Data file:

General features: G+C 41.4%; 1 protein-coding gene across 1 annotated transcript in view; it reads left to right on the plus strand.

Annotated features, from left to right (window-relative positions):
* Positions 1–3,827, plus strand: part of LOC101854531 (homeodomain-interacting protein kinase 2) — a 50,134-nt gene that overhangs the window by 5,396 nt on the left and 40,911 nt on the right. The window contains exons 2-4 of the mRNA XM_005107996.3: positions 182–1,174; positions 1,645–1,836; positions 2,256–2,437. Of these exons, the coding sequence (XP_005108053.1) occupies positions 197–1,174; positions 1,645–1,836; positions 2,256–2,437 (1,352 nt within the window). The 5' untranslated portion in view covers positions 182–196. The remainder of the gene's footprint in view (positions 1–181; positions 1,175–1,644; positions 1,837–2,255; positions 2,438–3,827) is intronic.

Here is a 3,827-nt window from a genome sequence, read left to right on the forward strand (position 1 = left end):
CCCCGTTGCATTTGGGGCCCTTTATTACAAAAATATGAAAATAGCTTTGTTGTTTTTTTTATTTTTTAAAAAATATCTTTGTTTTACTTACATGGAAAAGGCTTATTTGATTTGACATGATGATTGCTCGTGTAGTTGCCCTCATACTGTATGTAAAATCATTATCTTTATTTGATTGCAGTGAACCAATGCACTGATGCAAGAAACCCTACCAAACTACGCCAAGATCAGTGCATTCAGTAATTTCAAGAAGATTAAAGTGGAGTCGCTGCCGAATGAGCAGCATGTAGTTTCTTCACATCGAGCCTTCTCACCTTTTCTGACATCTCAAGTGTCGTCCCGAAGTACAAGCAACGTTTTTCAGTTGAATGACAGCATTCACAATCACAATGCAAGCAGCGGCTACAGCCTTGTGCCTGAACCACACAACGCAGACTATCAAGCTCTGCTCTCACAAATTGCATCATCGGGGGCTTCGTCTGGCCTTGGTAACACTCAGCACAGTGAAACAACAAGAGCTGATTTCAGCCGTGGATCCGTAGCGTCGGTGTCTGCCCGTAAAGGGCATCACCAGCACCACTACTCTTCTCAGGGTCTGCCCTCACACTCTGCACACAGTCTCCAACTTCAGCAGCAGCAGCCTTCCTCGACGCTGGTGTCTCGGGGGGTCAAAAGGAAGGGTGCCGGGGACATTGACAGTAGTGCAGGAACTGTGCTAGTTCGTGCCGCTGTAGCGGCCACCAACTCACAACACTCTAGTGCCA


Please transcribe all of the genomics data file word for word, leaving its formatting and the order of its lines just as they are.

General features: G+C 41.4%; 1 protein-coding gene across 1 annotated transcript in view; it reads left to right on the plus strand.

Annotated features, from left to right (window-relative positions):
* Positions 1–3,827, plus strand: part of LOC101854531 (homeodomain-interacting protein kinase 2) — a 50,134-nt gene that overhangs the window by 5,396 nt on the left and 40,911 nt on the right. The window contains exons 2-4 of the mRNA XM_005107996.3: positions 182–1,174; positions 1,645–1,836; positions 2,256–2,437. Of these exons, the coding sequence (XP_005108053.1) occupies positions 197–1,174; positions 1,645–1,836; positions 2,256–2,437 (1,352 nt within the window). The 5' untranslated portion in view covers positions 182–196. The remainder of the gene's footprint in view (positions 1–181; positions 1,175–1,644; positions 1,837–2,255; positions 2,438–3,827) is intronic.

Here is a 3,827-nt window from a genome sequence, read left to right on the forward strand (position 1 = left end):
CCCCGTTGCATTTGGGGCCCTTTATTACAAAAATATGAAAATAGCTTTGTTGTTTTTTTTATTTTTTAAAAAATATCTTTGTTTTACTTACATGGAAAAGGCTTATTTGATTTGACATGATGATTGCTCGTGTAGTTGCCCTCATACTGTATGTAAAATCATTATCTTTATTTGATTGCAGTGAACCAATGCACTGATGCAAGAAACCCTACCAAACTACGCCAAGATCAGTGCATTCAGTAATTTCAAGAAGATTAAAGTGGAGTCGCTGCCGAATGAGCAGCATGTAGTTTCTTCACATCGAGCCTTCTCACCTTTTCTGACATCTCAAGTGTCGTCCCGAAGTACAAGCAACGTTTTTCAGTTGAATGACAGCATTCACAATCACAATGCAAGCAGCGGCTACAGCCTTGTGCCTGAACCACACAACGCAGACTATCAAGCTCTGCTCTCACAAATTGCATCATCGGGGGCTTCGTCTGGCCTTGGTAACACTCAGCACAGTGAAACAACAAGAGCTGATTTCAGCCGTGGATCCGTAGCGTCGGTGTCTGCCCGTAAAGGGCATCACCAGCACCACTACTCTTCTCAGGGTCTGCCCTCACACTCTGCACACAGTCTCCAACTTCAGCAGCAGCAGCCTTCCTCGACGCTGGTGTCTCGGGGGGTCAAAAGGAAGGGTGCCGGGGACATTGACAGTAGTGCAGGAACTGTGCTAGTTCGTGCCGCTGTAGCGGCCACCAACTCACAACACTCTAGTGCCA